Washington, Nov 14 : NASA has released a newly restored 42-year-old image of Earth rising above the lunar surface, as taken by the Lunar Orbiter 1 spacecraft in 1966.
In the late 1960s, NASA sent five Lunar Orbiter missions to photograph the surface of the moon and gain a better understanding of the lunar environment in advance of the Apollo program.
Data were recorded on large magnetic tapes and transferred to photographic film for scientific analysis.
When these images were first retrieved from lunar orbit, only a portion of their true resolution was available because of the limited technology available.
The Lunar Orbiter Image Recovery Project, located at NASA's Ames Research Center at Moffett Field, California, is taking analog data from original recorders used to store on tape and 1,500 of the original tapes, converting the data into digital form, and reconstructing the images.
Using refurbished machinery and modern digital technology, NASA produced the image at a much higher resolution than was possible when it was originally taken.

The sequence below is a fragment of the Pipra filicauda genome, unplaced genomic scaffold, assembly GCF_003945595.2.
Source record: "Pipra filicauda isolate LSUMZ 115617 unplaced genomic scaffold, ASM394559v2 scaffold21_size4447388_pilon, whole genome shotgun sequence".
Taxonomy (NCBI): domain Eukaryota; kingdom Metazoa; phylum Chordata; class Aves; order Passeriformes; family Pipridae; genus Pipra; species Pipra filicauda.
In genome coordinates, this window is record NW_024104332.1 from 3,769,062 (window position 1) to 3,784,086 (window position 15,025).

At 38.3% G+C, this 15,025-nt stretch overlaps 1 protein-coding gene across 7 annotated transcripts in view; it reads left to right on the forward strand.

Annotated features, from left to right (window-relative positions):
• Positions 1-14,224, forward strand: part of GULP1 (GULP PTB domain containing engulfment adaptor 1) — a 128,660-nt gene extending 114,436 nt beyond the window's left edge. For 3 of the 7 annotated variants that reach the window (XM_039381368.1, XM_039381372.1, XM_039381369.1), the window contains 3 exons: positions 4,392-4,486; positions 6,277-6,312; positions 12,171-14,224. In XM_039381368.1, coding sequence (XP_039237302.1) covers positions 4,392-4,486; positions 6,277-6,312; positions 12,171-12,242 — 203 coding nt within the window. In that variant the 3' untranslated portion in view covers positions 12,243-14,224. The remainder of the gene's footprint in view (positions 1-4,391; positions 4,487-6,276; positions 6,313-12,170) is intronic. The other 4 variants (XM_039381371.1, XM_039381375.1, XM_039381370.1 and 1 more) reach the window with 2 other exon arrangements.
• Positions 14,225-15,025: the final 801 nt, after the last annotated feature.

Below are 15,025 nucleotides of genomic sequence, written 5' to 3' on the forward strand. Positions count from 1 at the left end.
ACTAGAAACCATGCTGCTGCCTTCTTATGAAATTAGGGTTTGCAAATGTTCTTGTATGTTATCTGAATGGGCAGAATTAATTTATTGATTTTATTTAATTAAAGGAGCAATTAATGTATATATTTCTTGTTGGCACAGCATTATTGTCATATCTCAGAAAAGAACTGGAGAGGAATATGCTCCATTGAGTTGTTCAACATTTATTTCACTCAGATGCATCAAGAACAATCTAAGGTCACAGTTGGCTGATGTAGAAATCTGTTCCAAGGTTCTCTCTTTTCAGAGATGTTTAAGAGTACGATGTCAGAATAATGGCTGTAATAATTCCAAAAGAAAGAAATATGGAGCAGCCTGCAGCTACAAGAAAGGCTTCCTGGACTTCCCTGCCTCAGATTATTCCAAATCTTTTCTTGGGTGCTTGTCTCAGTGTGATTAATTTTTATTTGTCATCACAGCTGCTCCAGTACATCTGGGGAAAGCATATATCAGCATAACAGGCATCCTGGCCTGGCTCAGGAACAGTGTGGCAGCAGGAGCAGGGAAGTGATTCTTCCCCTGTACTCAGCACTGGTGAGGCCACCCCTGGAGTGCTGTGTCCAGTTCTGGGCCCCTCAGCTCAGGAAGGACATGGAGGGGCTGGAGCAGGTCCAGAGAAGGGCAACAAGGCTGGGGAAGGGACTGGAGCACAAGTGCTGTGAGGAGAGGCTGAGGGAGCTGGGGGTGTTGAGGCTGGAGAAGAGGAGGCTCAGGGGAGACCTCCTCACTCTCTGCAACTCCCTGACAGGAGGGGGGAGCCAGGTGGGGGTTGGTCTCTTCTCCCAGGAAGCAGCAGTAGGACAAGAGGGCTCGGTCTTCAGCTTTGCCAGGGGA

he restored image confirms data from the original tapes can be retrieved from the newly restored tape drives from the 1960s when combined with software from 2008.
The data may help the next generation of explorers as NASA prepares to return to the moon.
"It's a tremendous feeling to restore a 40-year-old image and know it can be useful to future explorers," said Gregory Schmidt, deputy director of the NASA Lunar Science Institute at Ames.
"Now that we've demonstrated the capability to retrieve images, our goal is to complete the tape drives' restoration and move toward retrieving all of the images on the remaining tapes," he added.
As the images are processed, they will be submitted to the Planetary Data System, which NASA's Space Science Mission Directorate in Washington sponsors in cooperation with NASA's Jet Propulsion Laboratory in Pasadena, California.
The images will also be calibrated with standard mapping coordinates from the U.S. Geological Survey's Astrogeology Research Program in Flagstaff, Arizona.
The restoration of the Lunar Orbiter images to high quality images will provide the scientific community with a baseline to measure and understand changes that have occurred on the moon since the 1960s.
These data could help mission planners assess the long-term risk to lunar inhabitants from small meteor impacts and establish longitude and latitude lines for lunar mapping.